Low-intensity exercise appears good for Parkinson's patients, study says

University of Maryland study could lead to new advice

  • Thomas Manning who has had Parkinson's for 10 years, exercises daily on the treadmill in his Scaggsville home.
Thomas Manning who has had Parkinson's for 10 years, exercises… (Amy Davis, Baltimore Sun )
April 15, 2011|By Meredith Cohn, The Baltimore Sun

Although doctors often advise Parkinson's disease patients to exercise — and the more intense the exercise, the better — new research from the University of Maryland Medical Center shows that long walks at a more comfortable pace may be the best medicine.

Dr. Lisa M. Shulman, co-director of the University of Maryland Parkinson's Disease and Movement Disorders Center, made the surprise discovery recently that low-intensity workouts make the most difference in mobility and gait, which become a problem for most of those who sufferer from the disease. The information could lead to new advice from doctors and give hope to patients who can't manage a tough workout.

"Difficulty walking is the greatest cause of disability in people with Parkinson's disease," said Shulman, also a professor of neurology. "These results have important implications for how we manage Parkinson's disease, since low-intensity exercise can be done by most people with Parkinson's, and our patients frequently ask what type of exercise they should be doing."

Parkinson's is a degenerative neurological disorder that affects an estimated one in 100 people, usually seniors but not always, according to the Michael J. Fox Foundation, which helped sponsor Shulman's research. An estimated 1 million Americans are living with the disease.

For her study presented to the American Academy of Neurology this week, Shulman brought 67 Parkinson's patients ages 40 to 80 to the Baltimore VA Medical Center three times a week for three months. She randomly assigned them to one of three groups. The first walked for 50 minutes at their normal pace on a treadmill. Another did faster, shorter workouts on a treadmill. A third group did stretching and resistance exercises.

She documented how fast and far the patients could walk, and the low-intensity group made the most progress. She also found that overall Parkinson's symptoms such as tremors improved in those who did the stretching.

"At the end of the day, how well you can perform daily activities is what's really most important," she said, adding that she'll now recommend a combination of walking and stretching several times a week.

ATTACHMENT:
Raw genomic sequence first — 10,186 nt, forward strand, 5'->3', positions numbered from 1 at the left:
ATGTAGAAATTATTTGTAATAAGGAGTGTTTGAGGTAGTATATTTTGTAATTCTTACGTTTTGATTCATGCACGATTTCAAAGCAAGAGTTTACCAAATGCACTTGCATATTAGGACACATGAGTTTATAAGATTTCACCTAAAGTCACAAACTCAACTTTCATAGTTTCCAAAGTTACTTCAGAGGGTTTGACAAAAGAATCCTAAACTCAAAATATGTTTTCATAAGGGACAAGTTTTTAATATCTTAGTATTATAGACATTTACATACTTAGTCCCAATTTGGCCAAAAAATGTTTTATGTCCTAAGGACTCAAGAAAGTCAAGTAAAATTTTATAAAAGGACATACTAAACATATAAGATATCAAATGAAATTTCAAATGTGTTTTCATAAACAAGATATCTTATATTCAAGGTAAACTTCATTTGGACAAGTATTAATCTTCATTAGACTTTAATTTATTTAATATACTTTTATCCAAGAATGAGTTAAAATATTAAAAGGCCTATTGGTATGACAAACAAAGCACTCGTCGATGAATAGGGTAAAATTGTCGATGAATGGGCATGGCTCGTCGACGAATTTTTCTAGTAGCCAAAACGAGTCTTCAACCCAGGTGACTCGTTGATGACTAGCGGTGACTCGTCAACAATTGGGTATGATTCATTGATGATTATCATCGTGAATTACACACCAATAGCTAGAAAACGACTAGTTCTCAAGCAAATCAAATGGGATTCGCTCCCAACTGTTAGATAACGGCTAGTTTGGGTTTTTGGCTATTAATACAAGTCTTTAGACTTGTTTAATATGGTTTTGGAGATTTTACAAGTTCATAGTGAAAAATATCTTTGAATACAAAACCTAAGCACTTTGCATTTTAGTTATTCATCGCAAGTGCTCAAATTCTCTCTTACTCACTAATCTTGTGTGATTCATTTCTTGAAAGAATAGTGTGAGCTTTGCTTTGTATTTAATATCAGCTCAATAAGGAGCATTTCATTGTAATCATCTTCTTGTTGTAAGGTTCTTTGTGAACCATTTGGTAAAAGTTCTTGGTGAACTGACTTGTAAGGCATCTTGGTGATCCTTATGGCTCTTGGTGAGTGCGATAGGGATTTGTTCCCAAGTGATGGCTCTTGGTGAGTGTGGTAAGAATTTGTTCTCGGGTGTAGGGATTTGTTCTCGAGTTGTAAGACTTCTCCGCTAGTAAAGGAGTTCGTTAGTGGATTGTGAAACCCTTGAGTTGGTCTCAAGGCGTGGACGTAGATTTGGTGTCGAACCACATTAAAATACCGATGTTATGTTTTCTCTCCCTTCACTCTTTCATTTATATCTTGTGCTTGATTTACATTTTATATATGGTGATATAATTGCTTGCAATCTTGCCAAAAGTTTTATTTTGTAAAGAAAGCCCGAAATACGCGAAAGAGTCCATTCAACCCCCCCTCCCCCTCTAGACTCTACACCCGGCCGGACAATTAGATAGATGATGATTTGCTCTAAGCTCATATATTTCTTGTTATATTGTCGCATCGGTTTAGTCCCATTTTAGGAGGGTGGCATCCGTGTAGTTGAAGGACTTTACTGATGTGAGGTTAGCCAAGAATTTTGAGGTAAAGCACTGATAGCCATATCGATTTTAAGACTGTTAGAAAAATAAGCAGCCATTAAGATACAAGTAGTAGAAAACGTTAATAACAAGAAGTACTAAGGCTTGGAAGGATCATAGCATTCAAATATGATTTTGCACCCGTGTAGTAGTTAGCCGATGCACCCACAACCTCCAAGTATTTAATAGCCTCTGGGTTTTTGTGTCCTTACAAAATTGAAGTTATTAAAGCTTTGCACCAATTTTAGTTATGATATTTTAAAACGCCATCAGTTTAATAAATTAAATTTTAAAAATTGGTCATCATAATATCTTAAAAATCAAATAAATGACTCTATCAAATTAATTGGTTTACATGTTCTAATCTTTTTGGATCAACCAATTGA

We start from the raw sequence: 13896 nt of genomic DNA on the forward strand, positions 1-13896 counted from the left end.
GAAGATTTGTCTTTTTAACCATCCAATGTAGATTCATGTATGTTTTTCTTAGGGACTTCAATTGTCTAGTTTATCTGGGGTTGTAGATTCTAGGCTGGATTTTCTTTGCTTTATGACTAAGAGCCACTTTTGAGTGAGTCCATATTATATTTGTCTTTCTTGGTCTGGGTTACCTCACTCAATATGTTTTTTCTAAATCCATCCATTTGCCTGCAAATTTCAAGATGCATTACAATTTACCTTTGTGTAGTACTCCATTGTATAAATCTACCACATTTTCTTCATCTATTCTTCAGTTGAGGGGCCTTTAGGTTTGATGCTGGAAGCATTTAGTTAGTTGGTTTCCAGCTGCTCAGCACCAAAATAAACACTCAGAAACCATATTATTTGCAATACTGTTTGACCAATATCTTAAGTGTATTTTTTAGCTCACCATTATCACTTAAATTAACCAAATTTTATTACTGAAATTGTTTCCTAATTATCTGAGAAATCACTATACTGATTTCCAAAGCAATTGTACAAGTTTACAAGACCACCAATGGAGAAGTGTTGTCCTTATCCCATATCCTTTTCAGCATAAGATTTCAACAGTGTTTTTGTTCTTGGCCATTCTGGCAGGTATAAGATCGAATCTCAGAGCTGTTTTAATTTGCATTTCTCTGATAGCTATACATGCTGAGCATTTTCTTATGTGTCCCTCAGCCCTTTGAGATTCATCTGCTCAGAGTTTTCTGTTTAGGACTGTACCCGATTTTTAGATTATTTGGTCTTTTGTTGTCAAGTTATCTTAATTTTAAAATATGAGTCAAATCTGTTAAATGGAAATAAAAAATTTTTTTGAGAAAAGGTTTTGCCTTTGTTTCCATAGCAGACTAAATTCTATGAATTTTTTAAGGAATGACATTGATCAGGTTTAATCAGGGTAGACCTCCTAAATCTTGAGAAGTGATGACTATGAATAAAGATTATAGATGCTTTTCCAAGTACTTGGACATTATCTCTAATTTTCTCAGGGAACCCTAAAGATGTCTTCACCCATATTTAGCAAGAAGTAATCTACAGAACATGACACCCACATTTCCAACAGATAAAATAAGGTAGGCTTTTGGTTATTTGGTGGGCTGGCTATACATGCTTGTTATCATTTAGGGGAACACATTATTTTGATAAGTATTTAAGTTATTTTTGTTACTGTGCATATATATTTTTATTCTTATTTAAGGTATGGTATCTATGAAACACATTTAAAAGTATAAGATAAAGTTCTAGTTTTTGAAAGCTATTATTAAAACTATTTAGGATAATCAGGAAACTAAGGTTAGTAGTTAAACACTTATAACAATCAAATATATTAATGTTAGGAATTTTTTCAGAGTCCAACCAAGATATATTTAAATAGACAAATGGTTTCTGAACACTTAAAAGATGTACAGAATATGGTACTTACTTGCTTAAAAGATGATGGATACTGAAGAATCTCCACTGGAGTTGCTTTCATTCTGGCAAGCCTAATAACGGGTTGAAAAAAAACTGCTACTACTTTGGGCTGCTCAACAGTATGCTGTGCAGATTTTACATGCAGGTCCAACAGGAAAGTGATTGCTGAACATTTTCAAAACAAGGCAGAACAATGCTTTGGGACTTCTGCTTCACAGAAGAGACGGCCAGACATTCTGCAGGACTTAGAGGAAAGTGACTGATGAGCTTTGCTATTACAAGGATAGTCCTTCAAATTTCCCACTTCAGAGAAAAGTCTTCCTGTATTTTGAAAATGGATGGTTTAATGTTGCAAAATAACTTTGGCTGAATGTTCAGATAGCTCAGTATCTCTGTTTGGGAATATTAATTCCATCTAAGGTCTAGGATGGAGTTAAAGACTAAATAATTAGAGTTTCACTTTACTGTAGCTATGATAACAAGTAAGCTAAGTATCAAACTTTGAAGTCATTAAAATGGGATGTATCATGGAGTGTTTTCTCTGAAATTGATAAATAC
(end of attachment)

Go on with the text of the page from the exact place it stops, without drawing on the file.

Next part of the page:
Thomas Manning, a retired Scaggsville home inspector and study participant, was so impressed by his results in the treadmill study that he bought a machine for his house after the study ended. He now walks daily for the physical benefits and for the boost in confidence he gets every time he finishes.

Manning, 78, said he can't stand using a cane and wants to stay as mobile as possible for as long as possible. That means he's less of a burden on his family and can continue his part-time job in the stockroom at a Napa auto parts store — which he says also provides more physical and mental exercise.

"Exercise is the name of the game," he said. "I'm a convert."

Other researchers have studied exercise for Parkinson's patients and seen benefits, though they aren't entirely sure how it works. They say that, in general, Parkinson's disease isn't completely understood. It's frequently misdiagnosed because there is not a test to confirm its presence.

Doctors believe Parkinson's results from the loss of cells in the brain that produce dopamine, a chemical that delivers signals within the brain that coordinate movement. As patients lose dopamine, they lose control.

The disease, thought to be caused by genetic and environmental factors, can progress at different rates in people, and symptoms can vary. Manning, for example, said his Parkinson's developed about a decade ago after he was bitten by a tick and came down with Lyme disease. His physical symptoms are not readily noticeable, except for a slight tremor sometimes in his right hand.

Tremors are a telltale sign of the disease. The Fox foundation says other symptoms are slowness of movement, balance problems, rigidity and reduced facial expression. They can also include cognitive impairment, mood disorders, sleeplessness, loss of ability to smell, drooling and low blood pressure.

The Fox foundation and other Parkinson's groups already advise sufferers to exercise, though some, like the National Parkinson Foundation, point to research supporting more intense exercise. Todd Sherer, Fox's chief program officer, said it's probably too early to recommend only low-intensity exercise and stretching, but based on the new research and other studies, doctors should be talking about exercise with all their Parkinson's patients.

Sherer said the foundation will continue to fund exercise research and hopes in coming years to make specific recommendations to the public and to doctors.

"This was a small study, but there was some real evidence in a controlled environment that exercise can be beneficial," he said. "Other studies have shown that exercise can be beneficial. What's important for the patient is to find exercise that they enjoy and is comfortable, because they have to keep doing it."

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